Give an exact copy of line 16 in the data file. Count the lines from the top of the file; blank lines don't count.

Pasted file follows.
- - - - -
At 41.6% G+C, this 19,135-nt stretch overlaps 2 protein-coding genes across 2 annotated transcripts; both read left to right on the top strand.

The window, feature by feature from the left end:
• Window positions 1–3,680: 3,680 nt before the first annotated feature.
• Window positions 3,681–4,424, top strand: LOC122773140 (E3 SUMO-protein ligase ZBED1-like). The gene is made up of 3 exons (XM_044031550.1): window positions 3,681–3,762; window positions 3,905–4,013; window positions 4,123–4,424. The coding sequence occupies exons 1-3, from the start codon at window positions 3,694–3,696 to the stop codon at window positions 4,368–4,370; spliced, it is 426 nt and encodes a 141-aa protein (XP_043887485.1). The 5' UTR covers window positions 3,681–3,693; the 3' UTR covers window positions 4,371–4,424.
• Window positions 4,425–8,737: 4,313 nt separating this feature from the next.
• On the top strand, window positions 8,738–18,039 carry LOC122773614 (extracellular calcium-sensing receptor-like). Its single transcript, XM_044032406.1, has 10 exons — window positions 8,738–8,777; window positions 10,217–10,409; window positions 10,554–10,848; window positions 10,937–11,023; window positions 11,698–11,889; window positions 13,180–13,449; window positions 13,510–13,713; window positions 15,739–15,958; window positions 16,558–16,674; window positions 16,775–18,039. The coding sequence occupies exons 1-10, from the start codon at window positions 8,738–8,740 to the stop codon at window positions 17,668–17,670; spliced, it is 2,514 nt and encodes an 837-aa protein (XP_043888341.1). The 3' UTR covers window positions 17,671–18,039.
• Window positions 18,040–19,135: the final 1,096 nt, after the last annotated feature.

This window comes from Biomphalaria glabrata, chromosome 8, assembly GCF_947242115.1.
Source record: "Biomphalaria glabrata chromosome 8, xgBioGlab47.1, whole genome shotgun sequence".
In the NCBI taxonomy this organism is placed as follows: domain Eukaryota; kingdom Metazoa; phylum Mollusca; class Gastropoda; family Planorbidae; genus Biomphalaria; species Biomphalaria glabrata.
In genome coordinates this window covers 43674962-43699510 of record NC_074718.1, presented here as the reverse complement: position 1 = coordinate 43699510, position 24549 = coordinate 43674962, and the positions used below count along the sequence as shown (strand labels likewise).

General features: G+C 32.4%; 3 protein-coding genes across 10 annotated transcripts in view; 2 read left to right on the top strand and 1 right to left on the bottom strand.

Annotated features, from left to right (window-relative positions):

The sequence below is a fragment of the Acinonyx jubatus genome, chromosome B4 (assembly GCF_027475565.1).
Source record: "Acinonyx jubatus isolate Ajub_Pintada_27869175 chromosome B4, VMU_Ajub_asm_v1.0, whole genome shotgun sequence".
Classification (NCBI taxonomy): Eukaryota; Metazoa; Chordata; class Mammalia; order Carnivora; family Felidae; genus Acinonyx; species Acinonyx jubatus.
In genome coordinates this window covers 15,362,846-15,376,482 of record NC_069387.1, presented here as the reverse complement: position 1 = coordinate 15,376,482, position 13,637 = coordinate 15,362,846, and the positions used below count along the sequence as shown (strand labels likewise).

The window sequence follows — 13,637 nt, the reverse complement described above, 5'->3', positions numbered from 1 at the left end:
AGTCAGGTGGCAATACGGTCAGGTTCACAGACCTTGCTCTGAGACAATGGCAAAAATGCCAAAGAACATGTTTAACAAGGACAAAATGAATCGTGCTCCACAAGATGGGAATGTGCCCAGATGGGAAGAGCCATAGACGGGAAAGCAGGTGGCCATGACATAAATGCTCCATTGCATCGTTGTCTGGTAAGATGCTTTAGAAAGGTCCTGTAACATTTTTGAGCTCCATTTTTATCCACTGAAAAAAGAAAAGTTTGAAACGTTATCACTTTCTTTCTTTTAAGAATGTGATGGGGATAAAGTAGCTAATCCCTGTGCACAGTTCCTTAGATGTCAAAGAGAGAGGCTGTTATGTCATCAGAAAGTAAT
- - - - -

Classification (NCBI taxonomy): Eukaryota; Metazoa; Chordata; class Mammalia; order Carnivora; family Felidae; genus Acinonyx; species Acinonyx jubatus.